Airbnb? As mentioned before, there is a subset of travellers who are overserved by the hotel industry at level j — they don’t need the comfort, privacy, and loyalty reward programs of the hotel chains. And yet they’re also being underserved for a higher-order element — the reason why they might be traveling in the first place — which could be is to experience a new culture and feel at home there. Airbnb is superior to a hotel along this element of performance at level j+1. As such, not only is Airbnb typically cheaper than staying in a hotel chain, but there’s also a compelling reason to use it beyond price — that feeling of belonging anywhere.

What about online file-sharing companies like Dropbox and Box? Many customers and businesses found themselves tediously overserved at level j by old file management services, FTP servers, on-premise nightly backups, and so forth. Meanwhile, they were underserved at level j+1: they simply want the benefits of everyone having seamless, simultaneous access to their stuff. The Boxes provided a very compelling reason to switch: not only are they cheaper than doing everything on-premise yourself, but they’re also better in nearly every way!

How about Snapchat? Many consumers — teenagers in particular — found themselves overserved by the amount of media, content, photos, etc streaming into our phones at any given minute. Simultaneously, it was easy to feel underserved by a higher-level, j+1 reason why we’d want to be entertained in the first place — to feel authentically present and connected to one another in the moment. Snapchat served these users brilliantly, disproving the “we don’t need another photo sharing app” crowd with a product that solved those users’ two pain points exactly right.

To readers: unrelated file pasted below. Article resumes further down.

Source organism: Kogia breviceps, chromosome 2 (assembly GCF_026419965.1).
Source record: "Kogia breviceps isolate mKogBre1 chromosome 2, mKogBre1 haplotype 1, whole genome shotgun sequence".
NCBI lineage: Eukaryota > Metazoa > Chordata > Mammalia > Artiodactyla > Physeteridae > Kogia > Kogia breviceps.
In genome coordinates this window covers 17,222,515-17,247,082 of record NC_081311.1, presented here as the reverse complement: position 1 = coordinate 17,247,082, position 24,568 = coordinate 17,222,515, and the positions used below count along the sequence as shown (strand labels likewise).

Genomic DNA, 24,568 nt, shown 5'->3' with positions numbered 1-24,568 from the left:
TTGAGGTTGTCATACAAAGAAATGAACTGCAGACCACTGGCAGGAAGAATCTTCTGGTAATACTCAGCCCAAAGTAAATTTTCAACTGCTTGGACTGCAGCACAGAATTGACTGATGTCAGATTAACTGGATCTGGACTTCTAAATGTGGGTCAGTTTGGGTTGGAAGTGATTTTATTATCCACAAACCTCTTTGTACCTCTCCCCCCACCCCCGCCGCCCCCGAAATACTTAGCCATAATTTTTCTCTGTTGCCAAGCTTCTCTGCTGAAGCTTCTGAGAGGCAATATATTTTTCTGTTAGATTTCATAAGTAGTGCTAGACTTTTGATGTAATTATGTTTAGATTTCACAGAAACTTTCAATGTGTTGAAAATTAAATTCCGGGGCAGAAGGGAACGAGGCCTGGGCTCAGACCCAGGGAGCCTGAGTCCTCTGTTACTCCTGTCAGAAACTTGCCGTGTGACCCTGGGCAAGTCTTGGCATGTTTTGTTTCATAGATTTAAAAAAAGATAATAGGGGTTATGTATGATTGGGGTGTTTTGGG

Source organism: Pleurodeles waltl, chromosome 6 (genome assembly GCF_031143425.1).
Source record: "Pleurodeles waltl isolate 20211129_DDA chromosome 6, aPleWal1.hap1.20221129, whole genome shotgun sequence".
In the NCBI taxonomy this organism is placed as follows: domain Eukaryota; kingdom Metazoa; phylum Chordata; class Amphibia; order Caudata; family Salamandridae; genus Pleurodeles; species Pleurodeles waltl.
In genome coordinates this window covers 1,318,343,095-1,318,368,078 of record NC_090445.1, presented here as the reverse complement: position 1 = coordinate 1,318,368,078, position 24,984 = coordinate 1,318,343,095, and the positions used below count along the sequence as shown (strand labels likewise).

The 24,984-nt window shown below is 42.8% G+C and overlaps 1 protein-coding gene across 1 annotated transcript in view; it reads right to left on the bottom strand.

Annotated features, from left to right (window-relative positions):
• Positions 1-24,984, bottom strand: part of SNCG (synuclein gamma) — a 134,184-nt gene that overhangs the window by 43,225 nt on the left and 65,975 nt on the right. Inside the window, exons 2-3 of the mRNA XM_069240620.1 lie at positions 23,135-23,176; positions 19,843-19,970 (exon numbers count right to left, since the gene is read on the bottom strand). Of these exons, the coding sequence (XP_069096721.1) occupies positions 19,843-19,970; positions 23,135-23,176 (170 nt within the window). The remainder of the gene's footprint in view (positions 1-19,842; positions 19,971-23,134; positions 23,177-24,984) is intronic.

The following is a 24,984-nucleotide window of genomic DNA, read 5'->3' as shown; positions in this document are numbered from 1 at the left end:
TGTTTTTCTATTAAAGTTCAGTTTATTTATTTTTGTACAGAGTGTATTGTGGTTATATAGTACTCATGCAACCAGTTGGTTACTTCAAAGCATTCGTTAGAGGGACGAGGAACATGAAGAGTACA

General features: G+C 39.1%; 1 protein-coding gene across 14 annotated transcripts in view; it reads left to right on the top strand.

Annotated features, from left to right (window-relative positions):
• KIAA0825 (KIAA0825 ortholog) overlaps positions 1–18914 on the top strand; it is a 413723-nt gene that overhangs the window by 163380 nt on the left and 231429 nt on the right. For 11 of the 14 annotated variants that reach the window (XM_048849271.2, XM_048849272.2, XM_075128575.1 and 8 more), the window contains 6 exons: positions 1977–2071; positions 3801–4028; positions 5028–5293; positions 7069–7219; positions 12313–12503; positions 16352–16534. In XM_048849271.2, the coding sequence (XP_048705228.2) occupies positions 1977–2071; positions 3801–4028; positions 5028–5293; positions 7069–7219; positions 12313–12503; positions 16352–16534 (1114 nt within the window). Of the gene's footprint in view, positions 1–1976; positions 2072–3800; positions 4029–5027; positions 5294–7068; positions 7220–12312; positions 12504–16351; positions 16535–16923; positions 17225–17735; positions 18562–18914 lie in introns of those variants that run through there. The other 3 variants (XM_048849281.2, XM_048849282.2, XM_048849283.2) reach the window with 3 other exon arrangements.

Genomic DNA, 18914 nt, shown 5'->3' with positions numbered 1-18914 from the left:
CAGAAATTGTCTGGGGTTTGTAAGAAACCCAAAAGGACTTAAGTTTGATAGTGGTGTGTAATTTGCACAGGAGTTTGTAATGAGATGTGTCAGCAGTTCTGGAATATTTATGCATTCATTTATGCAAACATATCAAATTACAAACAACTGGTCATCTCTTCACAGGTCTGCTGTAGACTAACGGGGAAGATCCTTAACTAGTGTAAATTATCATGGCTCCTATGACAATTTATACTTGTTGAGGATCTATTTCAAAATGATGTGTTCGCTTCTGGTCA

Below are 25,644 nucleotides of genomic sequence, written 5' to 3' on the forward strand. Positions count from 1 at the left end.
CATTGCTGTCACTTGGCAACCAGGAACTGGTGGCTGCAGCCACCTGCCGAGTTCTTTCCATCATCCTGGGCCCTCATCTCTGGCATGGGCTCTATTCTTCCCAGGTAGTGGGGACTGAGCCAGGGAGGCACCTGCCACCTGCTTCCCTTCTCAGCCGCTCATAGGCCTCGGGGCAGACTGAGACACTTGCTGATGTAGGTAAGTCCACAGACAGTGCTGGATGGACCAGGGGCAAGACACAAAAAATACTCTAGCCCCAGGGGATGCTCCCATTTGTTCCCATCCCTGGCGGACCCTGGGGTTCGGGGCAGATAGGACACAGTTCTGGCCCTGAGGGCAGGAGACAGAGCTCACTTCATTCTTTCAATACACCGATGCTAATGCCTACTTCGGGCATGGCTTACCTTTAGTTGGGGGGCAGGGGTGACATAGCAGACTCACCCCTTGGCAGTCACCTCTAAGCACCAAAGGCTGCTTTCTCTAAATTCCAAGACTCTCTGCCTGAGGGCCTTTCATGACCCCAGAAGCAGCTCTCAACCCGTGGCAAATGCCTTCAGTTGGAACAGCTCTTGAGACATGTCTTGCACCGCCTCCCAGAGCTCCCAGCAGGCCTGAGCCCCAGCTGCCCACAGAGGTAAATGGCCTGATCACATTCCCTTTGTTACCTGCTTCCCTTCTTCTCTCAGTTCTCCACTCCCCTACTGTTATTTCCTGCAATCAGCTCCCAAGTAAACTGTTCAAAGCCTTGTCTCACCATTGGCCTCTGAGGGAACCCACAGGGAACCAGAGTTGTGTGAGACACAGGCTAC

In some ways, Snapchat’s perfectly placed entry is reminiscent of what Facebook accomplished during its explosive early years. In 2004, the internet was awash in spammy content — there were more pages to read, games to play, and content to consume than anyone could possibly work through. And yet, it could be a pretty lonely place — it was hard to share that content with someone, make authentic connections, and enjoy these experiences together. The higher level job — human connection — was significantly underserved. Facebook got it exactly right, and we’ve seen what’s happened since.

In summary, let’s go over one last time, precisely why this overserved / underserved combination is so potent:

If customers only check off the “underserved” box, then it seems likely you’re dealing with a problem that’s a. very hard, or b. the customer isn’t aware they have. This isn’t a great position to be in — it’ll be very hard to build an initial solution and attract early adopters.

If they only check off the “overserved” box, then customers know what they want — but it may be that they’re only motivated by price. And that’s also not a great position to be in: you may get lots of adopters really quickly, but find it very difficult to extract any profit from them.

When this combination lines up, an opportunity appears for a set of customers to make a jump one level higher up the j+n job-to-be-done hierarchy.

Our takeaway:

The particular combination of customers overserved at level j while being underserved at level j+1, when it happens, explains how from time to time we see markets where the demand is zero and then all of a sudden a vertical line straight up.

Where and how do these markets pop up, and around what resources? We’ll see this in the next section, when we plug column i (Scarcity > Abstraction > Abundance) and column j (Overserved + Underserved) together.

You can read Chapter 3 here.